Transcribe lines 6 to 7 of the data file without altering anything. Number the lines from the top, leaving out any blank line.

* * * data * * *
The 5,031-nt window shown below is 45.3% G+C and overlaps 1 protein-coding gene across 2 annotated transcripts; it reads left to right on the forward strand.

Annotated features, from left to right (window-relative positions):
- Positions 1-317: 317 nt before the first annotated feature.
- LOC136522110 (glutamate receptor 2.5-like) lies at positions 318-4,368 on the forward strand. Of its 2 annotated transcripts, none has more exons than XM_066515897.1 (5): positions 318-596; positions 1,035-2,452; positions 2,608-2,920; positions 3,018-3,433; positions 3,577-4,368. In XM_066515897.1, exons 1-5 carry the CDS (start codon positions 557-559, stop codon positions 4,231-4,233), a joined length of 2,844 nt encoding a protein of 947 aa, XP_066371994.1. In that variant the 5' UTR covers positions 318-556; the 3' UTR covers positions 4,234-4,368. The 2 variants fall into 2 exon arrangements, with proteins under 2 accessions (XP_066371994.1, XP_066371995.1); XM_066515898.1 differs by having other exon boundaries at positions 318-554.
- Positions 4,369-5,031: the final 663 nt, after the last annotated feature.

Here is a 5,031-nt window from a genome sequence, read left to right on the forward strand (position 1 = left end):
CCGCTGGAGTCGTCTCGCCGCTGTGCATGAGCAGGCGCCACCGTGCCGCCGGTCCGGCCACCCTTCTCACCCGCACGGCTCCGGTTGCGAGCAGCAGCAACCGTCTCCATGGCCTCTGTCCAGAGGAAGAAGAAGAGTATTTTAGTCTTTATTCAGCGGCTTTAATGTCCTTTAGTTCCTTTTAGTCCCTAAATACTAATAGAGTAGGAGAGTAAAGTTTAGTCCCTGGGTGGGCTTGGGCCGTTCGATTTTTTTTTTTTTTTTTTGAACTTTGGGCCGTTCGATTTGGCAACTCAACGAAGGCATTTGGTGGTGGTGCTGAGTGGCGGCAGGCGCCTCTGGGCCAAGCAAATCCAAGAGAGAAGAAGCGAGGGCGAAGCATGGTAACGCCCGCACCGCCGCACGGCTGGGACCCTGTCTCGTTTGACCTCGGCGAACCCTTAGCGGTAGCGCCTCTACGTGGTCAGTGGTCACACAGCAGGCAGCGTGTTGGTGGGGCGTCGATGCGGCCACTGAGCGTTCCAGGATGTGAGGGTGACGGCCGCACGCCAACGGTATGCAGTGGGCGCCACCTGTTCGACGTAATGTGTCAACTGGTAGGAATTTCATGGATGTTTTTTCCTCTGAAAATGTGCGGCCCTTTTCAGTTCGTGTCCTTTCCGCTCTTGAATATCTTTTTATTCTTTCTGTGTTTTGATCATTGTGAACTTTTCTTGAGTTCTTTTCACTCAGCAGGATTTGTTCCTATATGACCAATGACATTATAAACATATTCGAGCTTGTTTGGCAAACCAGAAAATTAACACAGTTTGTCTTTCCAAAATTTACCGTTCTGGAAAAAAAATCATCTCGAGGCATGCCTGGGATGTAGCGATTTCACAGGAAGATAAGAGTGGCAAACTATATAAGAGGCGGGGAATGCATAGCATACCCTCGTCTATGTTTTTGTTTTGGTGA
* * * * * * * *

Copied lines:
Here is a 5,031-nt window from a genome sequence, read left to right on the forward strand (position 1 = left end):
CCGCTGGAGTCGTCTCGCCGCTGTGCATGAGCAGGCGCCACCGTGCCGCCGGTCCGGCCACCCTTCTCACCCGCACGGCTCCGGTTGCGAGCAGCAGCAACCGTCTCCATGGCCTCTGTCCAGAGGAAGAAGAAGAGTATTTTAGTCTTTATTCAGCGGCTTTAATGTCCTTTAGTTCCTTTTAGTCCCTAAATACTAATAGAGTAGGAGAGTAAAGTTTAGTCCCTGGGTGGGCTTGGGCCGTTCGATTTTTTTTTTTTTTTTTTGAACTTTGGGCCGTTCGATTTGGCAACTCAACGAAGGCATTTGGTGGTGGTGCTGAGTGGCGGCAGGCGCCTCTGGGCCAAGCAAATCCAAGAGAGAAGAAGCGAGGGCGAAGCATGGTAACGCCCGCACCGCCGCACGGCTGGGACCCTGTCTCGTTTGACCTCGGCGAACCCTTAGCGGTAGCGCCTCTACGTGGTCAGTGGTCACACAGCAGGCAGCGTGTTGGTGGGGCGTCGATGCGGCCACTGAGCGTTCCAGGATGTGAGGGTGACGGCCGCACGCCAACGGTATGCAGTGGGCGCCACCTGTTCGACGTAATGTGTCAACTGGTAGGAATTTCATGGATGTTTTTTCCTCTGAAAATGTGCGGCCCTTTTCAGTTCGTGTCCTTTCCGCTCTTGAATATCTTTTTATTCTTTCTGTGTTTTGATCATTGTGAACTTTTCTTGAGTTCTTTTCACTCAGCAGGATTTGTTCCTATATGACCAATGACATTATAAACATATTCGAGCTTGTTTGGCAAACCAGAAAATTAACACAGTTTGTCTTTCCAAAATTTACCGTTCTGGAAAAAAAATCATCTCGAGGCATGCCTGGGATGTAGCGATTTCACAGGAAGATAAGAGTGGCAAACTATATAAGAGGCGGGGAATGCATAGCATACCCTCGTCTATGTTTTTGTTTTGGTGA